[ExI] Italy's Social Ca
lcorbin at rawbw.com
Fri Jun 8 01:16:56 UTC 2007
> "Lee Corbin" <lcorbin at rawbw.com>:
>>I would say that what was wrong with it is exactly what was wrong
>>with American Indian's complete tribal loyalty to *their* own tiny
>>tribe. Without unification, they were easy pickings for the European
>>colonists---at least in the long run.
> I don't see this logic, Lee. The more distributed the people, the harder
> it is to conquer them. For example, if Washington, D.C. (i.e. the U.S.
> Federal government) did not exist, the U.S. would be very difficult to
> control, would it not?
We have to be mindful not to confuse many different historical
situations. Indeed, when technological levels are equal, controling
a vast region full of unwilling subjects is mighty hard. The only
way that Ghengis Khan really could do it was with an immensely
strong and skillful army, and utilizing the expedient now and then
of simply depopulation one of those regions.
But with the advent of modern technology, the big advantage can
lie with the side with a base of (peaceful) organized factories that
can turn out firearms and tanks. So given that the Chinese, say,
(or in WWII the Japanese) do have a stable manufacturing base,
conquering and maintaining some form of control over a region
the size of the U.S. would be possible if the latter's industrial
capability, or infrastructure could be destroyed. Right now, yes,
I agree: taking out Washington D.C. would not do that.
But if the U.S. were divided into very small principalities (e.g.
counties) and could not achieve unification of war-aims and
consolidation of central control somewhere, then they could
not resist the Canadian Army, much less the Chinese Army.
>>> The young people learn very little science in grade school through high
>>> school. The Italian Space Agency and others put almost nothing (.3%)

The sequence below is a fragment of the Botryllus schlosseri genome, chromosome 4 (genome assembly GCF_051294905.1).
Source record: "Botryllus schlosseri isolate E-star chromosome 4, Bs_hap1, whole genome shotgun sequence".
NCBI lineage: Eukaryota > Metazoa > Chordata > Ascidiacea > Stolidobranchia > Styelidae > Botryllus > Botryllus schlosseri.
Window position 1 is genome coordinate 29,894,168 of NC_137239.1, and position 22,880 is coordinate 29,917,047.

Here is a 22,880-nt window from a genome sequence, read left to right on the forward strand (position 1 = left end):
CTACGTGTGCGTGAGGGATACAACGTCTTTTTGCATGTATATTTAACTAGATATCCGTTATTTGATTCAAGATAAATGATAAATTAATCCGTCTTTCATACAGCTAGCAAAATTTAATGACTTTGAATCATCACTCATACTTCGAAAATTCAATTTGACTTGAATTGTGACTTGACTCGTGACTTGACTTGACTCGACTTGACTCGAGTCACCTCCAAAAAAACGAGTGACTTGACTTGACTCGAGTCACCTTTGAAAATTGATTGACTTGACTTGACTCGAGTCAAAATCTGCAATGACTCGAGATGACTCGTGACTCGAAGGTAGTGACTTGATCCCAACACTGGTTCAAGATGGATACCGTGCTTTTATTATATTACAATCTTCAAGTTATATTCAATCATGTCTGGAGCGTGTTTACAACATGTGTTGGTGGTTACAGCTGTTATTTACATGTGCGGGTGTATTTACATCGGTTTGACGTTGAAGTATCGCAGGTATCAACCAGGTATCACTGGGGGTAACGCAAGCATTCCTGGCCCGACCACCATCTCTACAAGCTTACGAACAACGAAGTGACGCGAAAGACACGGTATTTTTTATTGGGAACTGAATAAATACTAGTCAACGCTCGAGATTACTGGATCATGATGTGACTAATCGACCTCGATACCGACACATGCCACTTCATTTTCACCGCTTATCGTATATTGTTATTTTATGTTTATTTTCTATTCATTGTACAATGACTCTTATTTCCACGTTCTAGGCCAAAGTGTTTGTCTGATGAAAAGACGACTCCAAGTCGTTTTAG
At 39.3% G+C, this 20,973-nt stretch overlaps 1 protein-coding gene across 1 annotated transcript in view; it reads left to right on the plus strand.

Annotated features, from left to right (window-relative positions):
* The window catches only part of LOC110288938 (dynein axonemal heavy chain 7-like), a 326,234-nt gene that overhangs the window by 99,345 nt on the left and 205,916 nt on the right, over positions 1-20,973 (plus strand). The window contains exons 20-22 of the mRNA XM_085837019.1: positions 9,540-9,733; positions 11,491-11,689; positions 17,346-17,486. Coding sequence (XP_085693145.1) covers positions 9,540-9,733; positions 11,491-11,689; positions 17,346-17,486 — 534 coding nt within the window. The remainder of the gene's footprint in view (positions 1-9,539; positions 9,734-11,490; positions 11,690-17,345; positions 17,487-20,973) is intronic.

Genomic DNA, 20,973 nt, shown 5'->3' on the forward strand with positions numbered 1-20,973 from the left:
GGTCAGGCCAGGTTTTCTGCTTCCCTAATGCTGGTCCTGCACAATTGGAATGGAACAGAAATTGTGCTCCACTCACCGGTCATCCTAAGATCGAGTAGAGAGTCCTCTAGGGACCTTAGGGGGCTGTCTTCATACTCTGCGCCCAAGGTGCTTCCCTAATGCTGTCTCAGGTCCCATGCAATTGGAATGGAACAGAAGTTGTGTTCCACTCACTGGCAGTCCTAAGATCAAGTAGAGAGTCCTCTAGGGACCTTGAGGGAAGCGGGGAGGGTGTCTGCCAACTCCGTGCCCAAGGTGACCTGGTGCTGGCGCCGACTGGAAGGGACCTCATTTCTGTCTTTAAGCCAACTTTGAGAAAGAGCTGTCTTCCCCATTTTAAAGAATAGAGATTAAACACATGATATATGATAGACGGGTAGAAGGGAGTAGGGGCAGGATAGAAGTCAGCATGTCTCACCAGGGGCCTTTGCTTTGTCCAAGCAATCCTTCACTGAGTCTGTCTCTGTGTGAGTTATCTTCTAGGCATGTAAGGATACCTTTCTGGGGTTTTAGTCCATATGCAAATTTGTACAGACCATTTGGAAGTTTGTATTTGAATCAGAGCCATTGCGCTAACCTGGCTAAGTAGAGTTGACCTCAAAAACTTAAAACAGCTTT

>>> into their budgets for Education and Public Outreach to improve the
>>> situation. If any scientist holds the rare press conference on their
>>> work results, there is a high probability that the journalists will get
>>> it completely wrong and the Italian scientist won't correct them. The
>>> top managers at aerospace companies think that the PhD is a total waste
>>> of time. This year, out of 75,000 entering students for the Rama
>>> Sapienza University (the largest in Italy), only about 100 are science
>>> majors (most of the the rest were "media": journalism, television, etc.)
>>The most modern economists seem to agree with you. Investment in
>>education now appears in their models to pay good dividends. Still,
>>this has to be only part of the story. The East Europeans (e.g.
>>Romanians) and the Soviets plowed enormous expense into creating the
>>world's best educated populaces, but, without the other key
>>factors---rule of law and legislated and enforces respect for private
>>property---it *was* basically a waste.
> Remember my previous words of how important are the families.
> The filtering process is the following. Given the:
> 1) (unliveable or sometimes nonexistent) salaries and,